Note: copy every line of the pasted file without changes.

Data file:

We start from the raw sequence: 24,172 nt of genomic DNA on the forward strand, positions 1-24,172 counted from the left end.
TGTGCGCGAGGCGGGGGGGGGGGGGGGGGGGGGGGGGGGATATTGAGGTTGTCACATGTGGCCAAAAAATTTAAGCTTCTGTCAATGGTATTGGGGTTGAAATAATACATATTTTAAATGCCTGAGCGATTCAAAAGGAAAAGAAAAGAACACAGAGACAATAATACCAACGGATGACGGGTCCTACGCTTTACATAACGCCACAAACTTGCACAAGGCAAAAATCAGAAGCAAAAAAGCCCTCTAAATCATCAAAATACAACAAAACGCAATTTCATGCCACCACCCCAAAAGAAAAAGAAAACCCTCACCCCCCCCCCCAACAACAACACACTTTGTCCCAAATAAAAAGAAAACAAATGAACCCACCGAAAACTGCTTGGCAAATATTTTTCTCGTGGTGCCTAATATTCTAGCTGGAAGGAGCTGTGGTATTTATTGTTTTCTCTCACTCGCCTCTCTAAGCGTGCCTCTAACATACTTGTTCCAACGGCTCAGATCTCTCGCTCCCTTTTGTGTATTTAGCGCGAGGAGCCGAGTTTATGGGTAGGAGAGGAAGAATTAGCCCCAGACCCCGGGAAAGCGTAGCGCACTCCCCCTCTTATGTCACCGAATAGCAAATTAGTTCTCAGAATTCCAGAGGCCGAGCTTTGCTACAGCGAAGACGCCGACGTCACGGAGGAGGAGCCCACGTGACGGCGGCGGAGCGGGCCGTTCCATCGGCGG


We start from the raw sequence: 24,172 nt of genomic DNA on the forward strand, positions 1-24,172 counted from the left end.
TGTGCGCGAGGCGGGGGGGGGGGGGGGGGGGGGGGGGGGATATTGAGGTTGTCACATGTGGCCAAAAAATTTAAGCTTCTGTCAATGGTATTGGGGTTGAAATAATACATATTTTAAATGCCTGAGCGATTCAAAAGGAAAAGAAAAGAACACAGAGACAATAATACCAACGGATGACGGGTCCTACGCTTTACATAACGCCACAAACTTGCACAAGGCAAAAATCAGAAGCAAAAAAGCCCTCTAAATCATCAAAATACAACAAAACGCAATTTCATGCCACCACCCCAAAAGAAAAAGAAAACCCTCACCCCCCCCCCCAACAACAACACACTTTGTCCCAAATAAAAAGAAAACAAATGAACCCACCGAAAACTGCTTGGCAAATATTTTTCTCGTGGTGCCTAATATTCTAGCTGGAAGGAGCTGTGGTATTTATTGTTTTCTCTCACTCGCCTCTCTAAGCGTGCCTCTAACATACTTGTTCCAACGGCTCAGATCTCTCGCTCCCTTTTGTGTATTTAGCGCGAGGAGCCGAGTTTATGGGTAGGAGAGGAAGAATTAGCCCCAGACCCCGGGAAAGCGTAGCGCACTCCCCCTCTTATGTCACCGAATAGCAAATTAGTTCTCAGAATTCCAGAGGCCGAGCTTTGCTACAGCGAAGACGCCGACGTCACGGAGGAGGAGCCCACGTGACGGCGGCGGAGCGGGCCGTTCCATCGGCGG